By Karl Vick
Washington Post Staff Writer
Monday, November 23, 2009
The same day they rejected a gay marriage ballot measure, residents of Maine voted overwhelmingly to allow the sale of medical marijuana over the counter at state-licensed dispensaries.
Later in the month, the American Medical Association reversed a longtime position and urged the federal government to remove marijuana from Schedule One of the Controlled Substances Act, which equates it with heroin.
A few days later, advocates for easing marijuana laws left their biannual strategy conference with plans to press ahead on all fronts -- state law, ballot measures, and court -- in a movement that for the first time in decades appeared to be gaining ground.
"This issue is breaking out in a remarkably rapid way now," said Ethan Nadelmann, executive director of the Drug Policy Alliance. "Public opinion is changing very, very rapidly."
The shift is widely described as generational. A Gallup poll in October found 44 percent of Americans favor full legalization of marijuana -- a rise of 13 points since 2000. Gallup said that if public support continues growing at a rate of 1 to 2 percent per year, "the majority of Americans could favor legalization of the drug in as little as four years."
A 53 percent majority already does so in the West, according to the survey. The finding heartens advocates collecting signatures to put the question of legalization before California voters in a 2010 initiative.
At last week's International Drug Reform Conference, activists gamed specific proposals for taxing and regulating pot along the lines of cigarettes and alcohol, as a bill pending in the California Legislature would do. The measure is not expected to pass, but in urging its serious debate, Gov. Arnold Schwarzenegger (R) gave credence to a potential revenue source that the state's tax chief said could raise $1.3 billion in the recession, which advocates describe as a boon.
There were also tips on lobbying state legislatures, where measures decriminalizing possession of small amounts have passed in 14 states. Activists predict half of states will have laws allowing possession for medical purposes in the near future.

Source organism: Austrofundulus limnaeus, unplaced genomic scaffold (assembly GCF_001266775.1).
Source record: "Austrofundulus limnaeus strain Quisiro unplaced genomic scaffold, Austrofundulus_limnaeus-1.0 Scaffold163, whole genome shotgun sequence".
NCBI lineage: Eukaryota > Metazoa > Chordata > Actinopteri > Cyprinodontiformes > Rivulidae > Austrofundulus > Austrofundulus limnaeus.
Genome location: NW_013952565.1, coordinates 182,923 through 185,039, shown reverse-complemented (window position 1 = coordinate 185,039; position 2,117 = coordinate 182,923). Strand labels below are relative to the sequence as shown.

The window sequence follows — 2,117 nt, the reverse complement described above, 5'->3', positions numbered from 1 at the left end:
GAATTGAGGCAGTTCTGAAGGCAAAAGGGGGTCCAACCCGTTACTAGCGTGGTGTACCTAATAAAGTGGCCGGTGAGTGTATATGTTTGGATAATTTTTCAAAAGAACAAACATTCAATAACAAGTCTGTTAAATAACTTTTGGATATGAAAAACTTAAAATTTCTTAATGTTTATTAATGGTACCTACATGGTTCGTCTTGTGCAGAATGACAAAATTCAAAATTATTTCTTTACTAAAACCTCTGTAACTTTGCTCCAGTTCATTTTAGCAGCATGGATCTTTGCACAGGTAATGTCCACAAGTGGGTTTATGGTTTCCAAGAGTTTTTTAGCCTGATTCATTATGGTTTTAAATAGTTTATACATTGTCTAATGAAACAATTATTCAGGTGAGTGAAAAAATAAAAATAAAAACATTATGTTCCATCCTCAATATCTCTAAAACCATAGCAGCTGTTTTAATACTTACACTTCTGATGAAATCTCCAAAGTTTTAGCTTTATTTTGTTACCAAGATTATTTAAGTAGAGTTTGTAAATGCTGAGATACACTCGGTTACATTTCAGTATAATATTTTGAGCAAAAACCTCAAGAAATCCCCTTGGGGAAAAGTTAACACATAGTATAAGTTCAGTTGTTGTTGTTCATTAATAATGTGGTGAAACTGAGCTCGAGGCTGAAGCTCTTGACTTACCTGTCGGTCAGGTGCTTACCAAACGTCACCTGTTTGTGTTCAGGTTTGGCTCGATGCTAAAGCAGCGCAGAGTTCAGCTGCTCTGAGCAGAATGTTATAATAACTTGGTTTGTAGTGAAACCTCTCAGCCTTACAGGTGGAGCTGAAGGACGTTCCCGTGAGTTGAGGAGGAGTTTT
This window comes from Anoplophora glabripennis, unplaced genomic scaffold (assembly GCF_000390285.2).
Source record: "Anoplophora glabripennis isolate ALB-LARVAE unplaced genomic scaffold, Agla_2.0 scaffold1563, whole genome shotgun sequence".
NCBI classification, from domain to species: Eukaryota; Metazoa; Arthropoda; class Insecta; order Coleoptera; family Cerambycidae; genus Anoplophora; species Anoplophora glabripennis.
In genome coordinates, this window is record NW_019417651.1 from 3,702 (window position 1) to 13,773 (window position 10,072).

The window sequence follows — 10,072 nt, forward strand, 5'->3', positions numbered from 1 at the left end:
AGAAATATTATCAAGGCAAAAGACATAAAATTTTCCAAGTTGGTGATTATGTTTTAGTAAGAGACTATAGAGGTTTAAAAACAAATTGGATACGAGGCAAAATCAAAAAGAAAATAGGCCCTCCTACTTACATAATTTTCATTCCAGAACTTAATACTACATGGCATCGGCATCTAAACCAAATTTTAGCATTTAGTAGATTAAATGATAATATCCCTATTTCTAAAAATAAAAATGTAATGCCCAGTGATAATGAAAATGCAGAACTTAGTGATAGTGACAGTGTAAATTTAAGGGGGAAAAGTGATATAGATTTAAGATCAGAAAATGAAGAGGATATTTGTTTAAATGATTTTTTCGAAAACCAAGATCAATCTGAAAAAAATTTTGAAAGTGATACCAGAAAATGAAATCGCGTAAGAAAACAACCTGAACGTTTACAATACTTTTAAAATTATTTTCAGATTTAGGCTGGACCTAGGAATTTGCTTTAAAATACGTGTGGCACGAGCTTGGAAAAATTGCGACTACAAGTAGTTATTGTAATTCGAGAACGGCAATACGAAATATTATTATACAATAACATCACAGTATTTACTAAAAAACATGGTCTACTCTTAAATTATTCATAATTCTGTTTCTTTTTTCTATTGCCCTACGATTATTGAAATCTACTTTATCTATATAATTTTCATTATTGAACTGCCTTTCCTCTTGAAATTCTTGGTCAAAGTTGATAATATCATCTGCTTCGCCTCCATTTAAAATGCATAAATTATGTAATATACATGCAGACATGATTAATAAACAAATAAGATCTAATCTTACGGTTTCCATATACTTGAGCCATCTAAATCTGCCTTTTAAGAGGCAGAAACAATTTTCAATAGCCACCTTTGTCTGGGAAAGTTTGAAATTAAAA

Interest in medical marijuana and easing other marijuana laws picked up markedly about 18 months ago, but advocates say the biggest surge came with the election of Barack Obama, the third straight president to acknowledge having smoked marijuana, and the first to regard it with anything like nonchalance.
"As a kid, I inhaled," Barack Obama famously said on the campaign. "That was the whole point."
In office, Obama made good on a promise to halt federal prosecutions of medical marijuana use where permitted by state law. That has recalibrated the federal attitude, which had been consistently hostile to marijuana since the early 1970s, when President Richard Nixon cast aside the recommendations of a presidential commission arguing against lumping pot with hard drugs.
Allen St. Pierre, the executive director of the National Organization for the Reform of Marijuana Laws, said he was astonished recently to be invited to contribute thoughts to the Office of National Drug Control Policy. Obama's drug czar, Gil Kerlikowske, was police chief in Seattle, where voters officially made enforcement of marijuana laws the lowest priority.
"I've been thrown out of the ONDCP many times," St. Pierre said. "Never invited to actually participate."
Anti-drug advocates counter with surveys showing high school students nationwide already are more likely to smoke marijuana than tobacco -- and that the five states with the highest rate of adolescent pot use permit medical marijuana.
"We are in the prevention business," said Arthur Dean, chairman of the Community Anti-Drug Coalitions of America. "Kids are getting the message tobacco's harmful, and they're not getting the message marijuana is."
In Los Angeles, city officials are dealing with elements of public backlash after more than 1,000 medical marijuana dispensaries opened, some employing in-house physicians to dispense legal permission to virtually all comers. The boom town atmosphere brought complaints from some neighbors, but little of the crime associated with underground drug-dealing.
Advocates cite the latter as evidence that, as with alcohol, violence associated with the marijuana trade flows from its prohibition.
"Seriously," said Bruce Merkin, communications director for the Marijuana Policy Project, an advocacy group based in the District, "there is a reason you don't have Mexican beer cartels planting fields of hops in the California forests."
But the controversy over the dispensaries also has put pressure on advocates who specifically champion access for ailing patients, not just those who champion easing marijuana laws.
"I don't want to say we keep arm's length from the other groups. You end up with all of us in the same room," said Joe Elford, counsel for Americans for Safe Access, which has led the court battle for medical marijuana and is squaring off with the Los Angeles City Council. "It's a very broad-based movement."